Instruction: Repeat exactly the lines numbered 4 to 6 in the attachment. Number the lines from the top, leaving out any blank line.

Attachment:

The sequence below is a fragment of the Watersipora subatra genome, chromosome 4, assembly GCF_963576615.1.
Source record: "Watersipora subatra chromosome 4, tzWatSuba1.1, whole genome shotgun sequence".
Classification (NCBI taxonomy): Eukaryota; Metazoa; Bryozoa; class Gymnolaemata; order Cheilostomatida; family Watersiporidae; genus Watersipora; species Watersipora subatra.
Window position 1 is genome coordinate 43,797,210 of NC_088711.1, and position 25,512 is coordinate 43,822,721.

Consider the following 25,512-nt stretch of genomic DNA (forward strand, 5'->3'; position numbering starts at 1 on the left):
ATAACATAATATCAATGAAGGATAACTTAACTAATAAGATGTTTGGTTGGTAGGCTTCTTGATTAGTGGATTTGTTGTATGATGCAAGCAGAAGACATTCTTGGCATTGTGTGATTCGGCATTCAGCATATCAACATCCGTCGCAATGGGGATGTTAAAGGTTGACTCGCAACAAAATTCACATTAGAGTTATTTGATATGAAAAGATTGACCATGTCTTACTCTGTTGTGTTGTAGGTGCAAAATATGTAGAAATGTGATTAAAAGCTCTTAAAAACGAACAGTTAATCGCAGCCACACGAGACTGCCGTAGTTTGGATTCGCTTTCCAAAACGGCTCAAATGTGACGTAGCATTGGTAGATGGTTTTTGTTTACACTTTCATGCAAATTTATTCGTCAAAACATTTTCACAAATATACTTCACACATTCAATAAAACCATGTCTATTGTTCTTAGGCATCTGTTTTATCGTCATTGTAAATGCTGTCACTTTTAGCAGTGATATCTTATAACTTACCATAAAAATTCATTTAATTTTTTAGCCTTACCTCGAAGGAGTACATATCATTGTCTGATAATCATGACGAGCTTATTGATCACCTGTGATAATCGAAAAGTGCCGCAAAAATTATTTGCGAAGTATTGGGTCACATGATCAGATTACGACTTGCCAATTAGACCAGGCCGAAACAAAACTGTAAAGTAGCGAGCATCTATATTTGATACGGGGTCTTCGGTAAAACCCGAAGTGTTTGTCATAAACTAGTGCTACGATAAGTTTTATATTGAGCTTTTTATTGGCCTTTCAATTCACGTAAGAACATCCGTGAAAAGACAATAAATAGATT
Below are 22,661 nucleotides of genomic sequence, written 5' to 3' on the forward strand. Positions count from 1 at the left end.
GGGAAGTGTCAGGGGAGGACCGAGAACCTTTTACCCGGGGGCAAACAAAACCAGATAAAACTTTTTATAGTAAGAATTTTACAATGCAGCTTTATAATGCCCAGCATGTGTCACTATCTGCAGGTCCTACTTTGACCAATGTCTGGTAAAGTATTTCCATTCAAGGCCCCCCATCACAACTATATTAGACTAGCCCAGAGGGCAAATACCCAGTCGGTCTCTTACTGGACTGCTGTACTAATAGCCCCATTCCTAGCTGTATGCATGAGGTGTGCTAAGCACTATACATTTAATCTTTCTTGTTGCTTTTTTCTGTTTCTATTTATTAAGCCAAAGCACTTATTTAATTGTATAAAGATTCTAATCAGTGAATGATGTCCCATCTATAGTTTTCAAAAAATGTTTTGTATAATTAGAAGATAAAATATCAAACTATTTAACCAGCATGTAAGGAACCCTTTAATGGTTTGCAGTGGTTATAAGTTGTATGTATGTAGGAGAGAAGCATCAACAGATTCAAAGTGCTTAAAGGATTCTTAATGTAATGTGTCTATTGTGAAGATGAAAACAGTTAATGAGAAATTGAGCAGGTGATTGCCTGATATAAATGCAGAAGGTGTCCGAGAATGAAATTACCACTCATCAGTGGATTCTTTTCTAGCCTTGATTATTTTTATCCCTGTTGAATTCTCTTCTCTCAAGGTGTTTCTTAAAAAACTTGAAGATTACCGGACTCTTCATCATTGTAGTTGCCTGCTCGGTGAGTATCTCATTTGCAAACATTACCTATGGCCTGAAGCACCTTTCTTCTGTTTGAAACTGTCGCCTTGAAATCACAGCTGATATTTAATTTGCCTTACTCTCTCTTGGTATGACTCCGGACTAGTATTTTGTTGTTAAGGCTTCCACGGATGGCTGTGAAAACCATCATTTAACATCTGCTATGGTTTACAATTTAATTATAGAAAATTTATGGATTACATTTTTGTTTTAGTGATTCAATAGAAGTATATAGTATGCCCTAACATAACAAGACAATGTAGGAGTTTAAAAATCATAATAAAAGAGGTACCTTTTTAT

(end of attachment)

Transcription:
Window position 1 is genome coordinate 43,797,210 of NC_088711.1, and position 25,512 is coordinate 43,822,721.

Consider the following 25,512-nt stretch of genomic DNA (forward strand, 5'->3'; position numbering starts at 1 on the left):
ATAACATAATATCAATGAAGGATAACTTAACTAATAAGATGTTTGGTTGGTAGGCTTCTTGATTAGTGGATTTGTTGTATGATGCAAGCAGAAGACATTCTTGGCATTGTGTGATTCGGCATTCAGCATATCAACATCCGTCGCAATGGGGATGTTAAAGGTTGACTCGCAACAAAATTCACATTAGAGTTATTTGATATGAAAAGATTGACCATGTCTTACTCTGTTGTGTTGTAGGTGCAAAATATGTAGAAATGTGATTAAAAGCTCTTAAAAACGAACAGTTAATCGCAGCCACACGAGACTGCCGTAGTTTGGATTCGCTTTCCAAAACGGCTCAAATGTGACGTAGCATTGGTAGATGGTTTTTGTTTACACTTTCATGCAAATTTATTCGTCAAAACATTTTCACAAATATACTTCACACATTCAATAAAACCATGTCTATTGTTCTTAGGCATCTGTTTTATCGTCATTGTAAATGCTGTCACTTTTAGCAGTGATATCTTATAACTTACCATAAAAATTCATTTAATTTTTTAGCCTTACCTCGAAGGAGTACATATCATTGTCTGATAATCATGACGAGCTTATTGATCACCTGTGATAATCGAAAAGTGCCGCAAAAATTATTTGCGAAGTATTGGGTCACATGATCAGATTACGACTTGCCAATTAGACCAGGCCGAAACAAAACTGTAAAGTAGCGAGCATCTATATTTGATACGGGGTCTTCGGTAAAACCCGAAGTGTTTGTCATAAACTAGTGCTACGATAAGTTTTATATTGAGCTTTTTATTGGCCTTTCAATTCACGTAAGAACATCCGTGAAAAGACAATAAATAGATT